I have never experienced anything remotely similar to this pandemic in my lifetime. When I look back in time I can find The Spanish Flu epidemic from 1918-1920. It was devasting in Canada and around the world. In our country an estimated 55,000 people died — most of them between the ages of 20-40. Interestingly, coming out of WW1 Canada lost a little more than 60,000 soldiers (1914-1918).
But, there isn’t anything more recent that resembles the world-wide pandemic we are currently living within.
Why was the Spanish Flu so devastating? Several reasons have been mentioned (such as a lack of suitable drugs and communication), but the most significant cause was a lack of adequate quarantine measures. We also didn’t have very good coordination between the various health authorities across the country.
If you’ve been reading my blog for a while you will recall that I’m a big fan of taking risks to make things better in our classrooms and schools. How better to show my belief in this statement than me writing about technology in our schools. It’s hard to find a more polarizing issue in the world of public education.
So, let me put it right out front — I believe in the power of technology to make a difference in student learning. Full stop.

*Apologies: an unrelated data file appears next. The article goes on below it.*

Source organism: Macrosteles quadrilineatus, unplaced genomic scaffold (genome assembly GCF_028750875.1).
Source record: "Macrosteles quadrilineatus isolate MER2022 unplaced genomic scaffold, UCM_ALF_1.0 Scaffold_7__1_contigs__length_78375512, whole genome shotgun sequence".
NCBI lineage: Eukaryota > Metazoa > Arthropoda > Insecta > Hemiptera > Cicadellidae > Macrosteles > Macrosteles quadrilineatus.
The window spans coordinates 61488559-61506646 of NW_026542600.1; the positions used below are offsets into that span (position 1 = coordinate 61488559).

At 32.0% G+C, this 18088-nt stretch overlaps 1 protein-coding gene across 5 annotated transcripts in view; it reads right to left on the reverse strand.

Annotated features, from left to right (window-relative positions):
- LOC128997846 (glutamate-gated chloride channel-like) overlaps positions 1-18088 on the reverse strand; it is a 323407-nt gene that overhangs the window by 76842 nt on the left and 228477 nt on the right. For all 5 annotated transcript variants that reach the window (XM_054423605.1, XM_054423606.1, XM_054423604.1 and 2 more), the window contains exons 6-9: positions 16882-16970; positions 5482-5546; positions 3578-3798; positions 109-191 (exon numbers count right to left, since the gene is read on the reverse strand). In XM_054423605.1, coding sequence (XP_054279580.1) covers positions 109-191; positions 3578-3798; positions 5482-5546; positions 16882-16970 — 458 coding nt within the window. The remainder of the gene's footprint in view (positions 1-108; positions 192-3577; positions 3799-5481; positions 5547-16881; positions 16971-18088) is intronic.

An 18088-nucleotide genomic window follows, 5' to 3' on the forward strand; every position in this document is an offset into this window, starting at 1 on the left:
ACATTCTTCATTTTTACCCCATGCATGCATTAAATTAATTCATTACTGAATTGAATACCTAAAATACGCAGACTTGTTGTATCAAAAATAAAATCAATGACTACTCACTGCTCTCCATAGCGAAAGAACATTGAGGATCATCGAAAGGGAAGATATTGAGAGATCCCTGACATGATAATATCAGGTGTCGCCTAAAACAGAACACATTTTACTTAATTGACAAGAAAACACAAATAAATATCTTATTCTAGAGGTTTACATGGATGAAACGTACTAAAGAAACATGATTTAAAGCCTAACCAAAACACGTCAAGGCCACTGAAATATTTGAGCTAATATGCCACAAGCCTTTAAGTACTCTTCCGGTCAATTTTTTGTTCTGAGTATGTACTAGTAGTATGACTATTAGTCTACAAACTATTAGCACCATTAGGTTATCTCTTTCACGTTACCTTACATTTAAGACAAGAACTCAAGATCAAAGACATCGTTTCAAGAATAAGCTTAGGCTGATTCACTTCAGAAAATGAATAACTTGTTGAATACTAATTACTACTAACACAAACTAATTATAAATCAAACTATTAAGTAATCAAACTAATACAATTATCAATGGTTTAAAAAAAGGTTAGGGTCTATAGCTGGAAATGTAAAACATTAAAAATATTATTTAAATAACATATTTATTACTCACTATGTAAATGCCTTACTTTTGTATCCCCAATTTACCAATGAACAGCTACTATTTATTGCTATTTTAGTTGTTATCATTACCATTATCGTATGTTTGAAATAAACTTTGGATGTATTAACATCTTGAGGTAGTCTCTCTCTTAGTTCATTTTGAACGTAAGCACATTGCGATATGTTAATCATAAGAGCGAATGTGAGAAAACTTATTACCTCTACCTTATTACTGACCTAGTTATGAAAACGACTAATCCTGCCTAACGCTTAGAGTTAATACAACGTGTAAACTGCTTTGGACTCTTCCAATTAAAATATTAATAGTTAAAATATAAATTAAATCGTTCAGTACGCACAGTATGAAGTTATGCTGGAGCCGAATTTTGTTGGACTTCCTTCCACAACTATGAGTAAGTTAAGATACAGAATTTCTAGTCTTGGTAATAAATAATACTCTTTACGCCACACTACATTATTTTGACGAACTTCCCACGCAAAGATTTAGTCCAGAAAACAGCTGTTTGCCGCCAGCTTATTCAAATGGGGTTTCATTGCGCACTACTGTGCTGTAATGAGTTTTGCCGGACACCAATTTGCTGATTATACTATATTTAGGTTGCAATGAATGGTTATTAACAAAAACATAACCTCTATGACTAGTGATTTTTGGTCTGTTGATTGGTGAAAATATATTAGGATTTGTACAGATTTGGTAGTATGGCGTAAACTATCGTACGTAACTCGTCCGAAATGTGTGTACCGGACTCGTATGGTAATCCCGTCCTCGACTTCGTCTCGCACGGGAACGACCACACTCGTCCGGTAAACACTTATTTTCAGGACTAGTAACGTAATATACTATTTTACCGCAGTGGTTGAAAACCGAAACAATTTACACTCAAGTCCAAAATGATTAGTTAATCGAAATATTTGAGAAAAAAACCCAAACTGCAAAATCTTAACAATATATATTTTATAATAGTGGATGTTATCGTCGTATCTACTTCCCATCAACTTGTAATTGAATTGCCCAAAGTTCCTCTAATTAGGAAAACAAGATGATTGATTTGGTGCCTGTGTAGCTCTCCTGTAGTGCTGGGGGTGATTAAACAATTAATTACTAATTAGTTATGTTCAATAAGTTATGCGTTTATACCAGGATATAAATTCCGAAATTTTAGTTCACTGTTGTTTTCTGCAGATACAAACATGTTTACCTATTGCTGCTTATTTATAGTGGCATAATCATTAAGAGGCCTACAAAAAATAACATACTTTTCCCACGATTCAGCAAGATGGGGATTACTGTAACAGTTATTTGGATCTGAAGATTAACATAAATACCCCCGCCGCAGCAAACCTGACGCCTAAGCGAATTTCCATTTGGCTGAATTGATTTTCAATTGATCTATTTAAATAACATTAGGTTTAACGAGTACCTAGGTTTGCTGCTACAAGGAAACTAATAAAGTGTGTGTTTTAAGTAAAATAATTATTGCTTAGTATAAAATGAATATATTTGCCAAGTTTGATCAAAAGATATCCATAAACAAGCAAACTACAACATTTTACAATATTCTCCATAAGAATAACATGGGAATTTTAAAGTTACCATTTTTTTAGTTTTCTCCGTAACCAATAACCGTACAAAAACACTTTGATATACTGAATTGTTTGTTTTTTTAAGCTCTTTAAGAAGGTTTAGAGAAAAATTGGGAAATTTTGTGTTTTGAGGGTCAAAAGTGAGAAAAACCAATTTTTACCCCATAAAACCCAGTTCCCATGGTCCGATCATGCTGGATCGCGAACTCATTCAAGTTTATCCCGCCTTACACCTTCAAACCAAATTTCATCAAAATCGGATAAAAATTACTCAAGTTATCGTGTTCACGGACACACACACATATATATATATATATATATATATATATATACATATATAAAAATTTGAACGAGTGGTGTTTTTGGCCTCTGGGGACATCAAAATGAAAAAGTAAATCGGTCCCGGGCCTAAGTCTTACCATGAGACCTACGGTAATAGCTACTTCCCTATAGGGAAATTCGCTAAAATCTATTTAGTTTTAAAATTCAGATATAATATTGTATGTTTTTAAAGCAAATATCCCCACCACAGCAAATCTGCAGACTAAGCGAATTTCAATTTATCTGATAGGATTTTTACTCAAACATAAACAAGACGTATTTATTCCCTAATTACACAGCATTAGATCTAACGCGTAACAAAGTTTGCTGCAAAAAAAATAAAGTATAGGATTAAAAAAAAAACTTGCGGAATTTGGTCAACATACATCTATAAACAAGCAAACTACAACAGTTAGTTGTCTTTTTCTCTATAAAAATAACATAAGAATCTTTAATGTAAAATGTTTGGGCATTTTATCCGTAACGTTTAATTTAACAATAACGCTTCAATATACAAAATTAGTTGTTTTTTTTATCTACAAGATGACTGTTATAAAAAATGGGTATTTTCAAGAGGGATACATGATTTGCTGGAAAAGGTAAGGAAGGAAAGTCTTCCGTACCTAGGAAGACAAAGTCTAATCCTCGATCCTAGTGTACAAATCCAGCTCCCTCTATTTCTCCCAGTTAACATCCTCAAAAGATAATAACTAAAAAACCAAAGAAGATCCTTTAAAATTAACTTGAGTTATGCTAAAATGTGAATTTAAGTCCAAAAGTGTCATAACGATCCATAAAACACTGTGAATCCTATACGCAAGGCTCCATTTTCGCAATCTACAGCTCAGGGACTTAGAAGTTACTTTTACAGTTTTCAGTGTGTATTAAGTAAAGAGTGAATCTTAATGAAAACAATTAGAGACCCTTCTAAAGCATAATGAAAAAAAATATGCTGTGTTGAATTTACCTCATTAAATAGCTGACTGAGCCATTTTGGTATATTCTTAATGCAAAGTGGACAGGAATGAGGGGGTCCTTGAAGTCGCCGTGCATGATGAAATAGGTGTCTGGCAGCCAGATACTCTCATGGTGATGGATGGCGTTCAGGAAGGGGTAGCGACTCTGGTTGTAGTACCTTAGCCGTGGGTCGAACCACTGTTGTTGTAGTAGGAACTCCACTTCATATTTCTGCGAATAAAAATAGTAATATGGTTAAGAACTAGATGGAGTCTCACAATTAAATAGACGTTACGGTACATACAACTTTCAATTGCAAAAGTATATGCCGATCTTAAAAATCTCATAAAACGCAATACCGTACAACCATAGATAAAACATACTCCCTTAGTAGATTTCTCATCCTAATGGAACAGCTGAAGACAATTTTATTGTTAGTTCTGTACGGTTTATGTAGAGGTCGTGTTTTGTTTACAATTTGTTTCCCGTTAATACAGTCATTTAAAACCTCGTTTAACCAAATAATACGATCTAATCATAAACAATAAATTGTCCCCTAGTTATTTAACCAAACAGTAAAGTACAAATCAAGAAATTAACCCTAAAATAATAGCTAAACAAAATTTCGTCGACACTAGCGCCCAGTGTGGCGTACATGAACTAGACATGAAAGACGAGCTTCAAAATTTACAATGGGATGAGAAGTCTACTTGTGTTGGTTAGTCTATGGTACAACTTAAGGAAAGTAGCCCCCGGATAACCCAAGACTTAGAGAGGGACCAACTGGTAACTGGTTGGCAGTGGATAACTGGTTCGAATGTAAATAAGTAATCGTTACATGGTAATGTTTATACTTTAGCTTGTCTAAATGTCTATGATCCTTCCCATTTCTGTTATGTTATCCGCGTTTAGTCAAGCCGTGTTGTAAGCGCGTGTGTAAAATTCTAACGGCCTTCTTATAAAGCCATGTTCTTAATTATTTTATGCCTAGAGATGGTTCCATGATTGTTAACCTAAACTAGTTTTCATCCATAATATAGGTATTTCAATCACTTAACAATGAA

I view technology as that tool that makes curriculum accessible to more children in more ways than if we didn’t have it available. Some examples that come to mind include:
e-resources that can be adapted to varying reading levels making curricular content more accessible;
reading intervention software that helps build neural pathways to strengthen the reading centers in the brain;
math programs that provide just the right amount of practice to master basic skills before moving to the next topic
Do you ever stand up to go somewhere, walk over and then wonder why you’re there? Happens to me all the time — wait, that doesn’t sound very reassuring. It happens to me some times.
Often walking back to where I came from to trigger the thought that made me leave in the first place.
Doesn’t really leave one with a strong feeling of confidence in my abilities now, does it?
But, if you’re being honest with yourself I bet it happens to you as well.
What is it about our memory that makes some stuff ‘stick’ and other stuff appear to vanish? Looking back to my 20s I can still recall studying for university exams … reading a section of a text book … then reading it again … and again … all to no avail. That page of information just wasn’t going to stay in my head.